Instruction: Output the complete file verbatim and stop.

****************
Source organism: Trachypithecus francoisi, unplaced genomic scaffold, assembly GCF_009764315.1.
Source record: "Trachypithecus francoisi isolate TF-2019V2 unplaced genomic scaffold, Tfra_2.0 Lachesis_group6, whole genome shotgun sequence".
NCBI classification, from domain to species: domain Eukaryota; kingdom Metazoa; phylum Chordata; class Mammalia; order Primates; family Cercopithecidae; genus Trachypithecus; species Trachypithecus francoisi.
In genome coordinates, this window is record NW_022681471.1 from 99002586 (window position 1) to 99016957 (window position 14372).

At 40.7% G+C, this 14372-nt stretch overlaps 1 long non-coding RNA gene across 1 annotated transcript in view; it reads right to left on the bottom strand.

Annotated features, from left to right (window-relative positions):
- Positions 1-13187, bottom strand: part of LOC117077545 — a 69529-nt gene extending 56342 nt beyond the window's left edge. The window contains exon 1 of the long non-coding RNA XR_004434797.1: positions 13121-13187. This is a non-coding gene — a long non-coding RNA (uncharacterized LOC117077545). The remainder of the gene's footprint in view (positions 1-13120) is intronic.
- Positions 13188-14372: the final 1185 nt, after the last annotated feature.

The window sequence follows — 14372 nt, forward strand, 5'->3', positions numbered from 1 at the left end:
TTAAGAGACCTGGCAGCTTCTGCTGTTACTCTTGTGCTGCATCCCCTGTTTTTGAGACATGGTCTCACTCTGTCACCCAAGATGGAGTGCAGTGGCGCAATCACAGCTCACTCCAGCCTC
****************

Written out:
Source organism: Trachypithecus francoisi, unplaced genomic scaffold, assembly GCF_009764315.1.
Source record: "Trachypithecus francoisi isolate TF-2019V2 unplaced genomic scaffold, Tfra_2.0 Lachesis_group6, whole genome shotgun sequence".
NCBI classification, from domain to species: domain Eukaryota; kingdom Metazoa; phylum Chordata; class Mammalia; order Primates; family Cercopithecidae; genus Trachypithecus; species Trachypithecus francoisi.
In genome coordinates, this window is record NW_022681471.1 from 99002586 (window position 1) to 99016957 (window position 14372).

At 40.7% G+C, this 14372-nt stretch overlaps 1 long non-coding RNA gene across 1 annotated transcript in view; it reads right to left on the bottom strand.

Annotated features, from left to right (window-relative positions):
- Positions 1-13187, bottom strand: part of LOC117077545 — a 69529-nt gene extending 56342 nt beyond the window's left edge. The window contains exon 1 of the long non-coding RNA XR_004434797.1: positions 13121-13187. This is a non-coding gene — a long non-coding RNA (uncharacterized LOC117077545). The remainder of the gene's footprint in view (positions 1-13120) is intronic.
- Positions 13188-14372: the final 1185 nt, after the last annotated feature.

The window sequence follows — 14372 nt, forward strand, 5'->3', positions numbered from 1 at the left end:
TTAAGAGACCTGGCAGCTTCTGCTGTTACTCTTGTGCTGCATCCCCTGTTTTTGAGACATGGTCTCACTCTGTCACCCAAGATGGAGTGCAGTGGCGCAATCACAGCTCACTCCAGCCTC